Marguerite Archie-Hudson came into the battle for the Democratic nomination for Maxine Waters' 48th Assembly District seat with heavy-duty political armaments.
She had a larger war chest than any of her opponents, the official endorsement of the California Democratic Party, plus the blessings of Assembly Speaker Willie Brown (D-San Francisco) and Waters, a Democrat who is vacating her seat after a 14-year tenure to run for Congress. Perhaps most important, she had access to Waters' highly effective political machine.
But in the final days of the primary campaign, it remains unclear whether Archie-Hudson, a one-time Brown aide and former Los Angeles Community College District trustee, can parlay those advantages into a victory Tuesday over Los Angeles City Councilman Robert Farrell, the most formidable of her opponents.
Three other Democratic candidates are considered long shots in the race.
Even some of Farrell's staunchest political foes are cautiously giving him the edge in the race, despite questions raised last week about whether he is legally eligible to be a candidate.
Farrell's voter registration card lists an address in the 48th District as his residence, but the owners of the home dispute that, saying Farrell began the process of buying the property from them in February but allowed the deal to lapse.
California law requires that candidates for Assembly seats live in their respective districts at the time nomination filing papers are issued. Aside from the legal question surrounding Farrell's residency, the flap has raised the political question of his commitment to the 48th District.
Kerman Maddox, who helped spearhead an unsuccessful drive to recall Farrell from his council seat two years ago, said the residency issue may have cropped up too late to harm Farrell.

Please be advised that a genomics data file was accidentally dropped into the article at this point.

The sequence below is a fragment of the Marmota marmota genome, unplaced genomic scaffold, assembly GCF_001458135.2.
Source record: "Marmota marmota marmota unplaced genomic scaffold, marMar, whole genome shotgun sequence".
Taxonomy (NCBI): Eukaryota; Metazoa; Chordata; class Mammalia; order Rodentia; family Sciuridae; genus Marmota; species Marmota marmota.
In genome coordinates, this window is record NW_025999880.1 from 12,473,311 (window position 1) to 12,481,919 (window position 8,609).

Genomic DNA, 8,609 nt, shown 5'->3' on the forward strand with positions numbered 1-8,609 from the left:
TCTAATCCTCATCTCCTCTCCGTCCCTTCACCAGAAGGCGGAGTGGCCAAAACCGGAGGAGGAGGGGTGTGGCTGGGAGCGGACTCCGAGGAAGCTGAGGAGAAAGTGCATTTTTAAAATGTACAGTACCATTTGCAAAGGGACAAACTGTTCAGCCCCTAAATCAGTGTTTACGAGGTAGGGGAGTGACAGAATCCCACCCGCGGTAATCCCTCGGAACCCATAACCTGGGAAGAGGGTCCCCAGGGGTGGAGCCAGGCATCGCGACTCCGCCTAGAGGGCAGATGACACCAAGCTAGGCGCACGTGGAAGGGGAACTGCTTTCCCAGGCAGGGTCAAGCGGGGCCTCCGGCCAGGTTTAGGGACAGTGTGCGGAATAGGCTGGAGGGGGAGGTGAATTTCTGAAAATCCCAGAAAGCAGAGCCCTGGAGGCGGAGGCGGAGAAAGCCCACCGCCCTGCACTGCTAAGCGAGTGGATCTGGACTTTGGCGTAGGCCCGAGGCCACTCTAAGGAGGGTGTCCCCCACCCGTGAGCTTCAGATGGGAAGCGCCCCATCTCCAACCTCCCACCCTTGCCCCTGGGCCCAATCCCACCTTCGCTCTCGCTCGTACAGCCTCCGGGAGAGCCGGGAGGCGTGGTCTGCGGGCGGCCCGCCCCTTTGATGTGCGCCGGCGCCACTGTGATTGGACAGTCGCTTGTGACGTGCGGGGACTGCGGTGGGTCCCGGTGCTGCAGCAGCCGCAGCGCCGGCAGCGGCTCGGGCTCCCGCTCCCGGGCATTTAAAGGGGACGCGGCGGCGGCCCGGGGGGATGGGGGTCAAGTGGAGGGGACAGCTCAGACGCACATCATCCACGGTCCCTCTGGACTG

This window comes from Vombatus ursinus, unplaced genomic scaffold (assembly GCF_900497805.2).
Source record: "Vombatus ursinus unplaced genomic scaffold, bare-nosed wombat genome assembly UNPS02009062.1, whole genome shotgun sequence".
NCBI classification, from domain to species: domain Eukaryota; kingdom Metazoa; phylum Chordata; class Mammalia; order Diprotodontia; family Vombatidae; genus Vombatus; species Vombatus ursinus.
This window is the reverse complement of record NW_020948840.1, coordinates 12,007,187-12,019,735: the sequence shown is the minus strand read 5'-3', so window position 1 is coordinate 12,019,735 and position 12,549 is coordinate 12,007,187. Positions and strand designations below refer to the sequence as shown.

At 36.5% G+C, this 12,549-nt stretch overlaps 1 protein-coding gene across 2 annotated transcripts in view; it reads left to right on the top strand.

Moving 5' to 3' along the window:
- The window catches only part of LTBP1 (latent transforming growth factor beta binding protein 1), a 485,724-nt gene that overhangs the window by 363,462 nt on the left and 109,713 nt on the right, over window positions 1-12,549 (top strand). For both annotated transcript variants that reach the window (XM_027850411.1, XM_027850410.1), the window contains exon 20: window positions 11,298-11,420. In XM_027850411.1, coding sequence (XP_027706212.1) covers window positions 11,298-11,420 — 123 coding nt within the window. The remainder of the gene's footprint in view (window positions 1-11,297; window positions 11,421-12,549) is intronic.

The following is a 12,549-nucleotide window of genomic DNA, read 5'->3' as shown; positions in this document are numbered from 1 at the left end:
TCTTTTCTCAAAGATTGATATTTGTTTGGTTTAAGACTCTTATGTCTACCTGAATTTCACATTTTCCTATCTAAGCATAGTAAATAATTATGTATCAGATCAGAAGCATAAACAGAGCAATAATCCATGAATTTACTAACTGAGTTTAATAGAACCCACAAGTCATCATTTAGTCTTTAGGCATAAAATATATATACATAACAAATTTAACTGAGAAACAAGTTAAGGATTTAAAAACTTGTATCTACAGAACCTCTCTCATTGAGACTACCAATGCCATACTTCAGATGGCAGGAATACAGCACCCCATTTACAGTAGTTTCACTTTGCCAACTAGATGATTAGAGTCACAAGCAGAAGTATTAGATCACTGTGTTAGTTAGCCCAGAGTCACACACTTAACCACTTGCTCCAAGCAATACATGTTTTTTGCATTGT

"Had this come out a week before and dragged out, Marguerite could have snatched it and run," Maddox said. "It's a great hit. It's a real issue. But it's real late."
Political observers agree that the one most important advantage Farrell has in the race is name recognition.
He has been on the City Council 16 years, and in that time has built a following of loyal supporters. His council district overlaps much of the portion of the 48th Assembly District that is within the city of Los Angeles. The district also includes the cities of Lynwood and South Gate, as well as unincorporated county areas.
Ferdia Harris, 73, a longtime community activist who heads a coalition of 30 block clubs in South-Central and Southeast Los Angeles, said she doesn't care whether Farrell actually lives in the 48th.
"None of them live where they say they live. It's just a joke anyway," she said, referring to officeholders and candidates in South-Central in general.
Willis Pursley, another coalition leader, also continues to support Farrell.
"He just should have gotten a better lie, and he should have gotten his lie together," said Pursley.
Despite such support, Farrell's record has been the subject of harsh criticism during the campaign. His opponents have contended that his future effectiveness as a politician can be best measured by the deterioration that has occurred within his council district during his tenure. They cite increases in gang violence, drug-trafficking and other crimes, the flight of businesses from the district and chronic joblessness among many of its residents.
Archie-Hudson, at a candidates forum last week, promised that as an Assembly member she would push for state programs that stress job training, economic development and improvements to public schools.
Similar promises were made by the other Democratic candidates, Lynwood City Councilwoman Evelyn Wells, political consultant Roderick Wright and write-in candidate Brenda Moffett, a Watts activist.
The Democrat who is victorious Tuesday will face Republican Gloria Salazar and Libertarian Jose Castaneda in the November general election.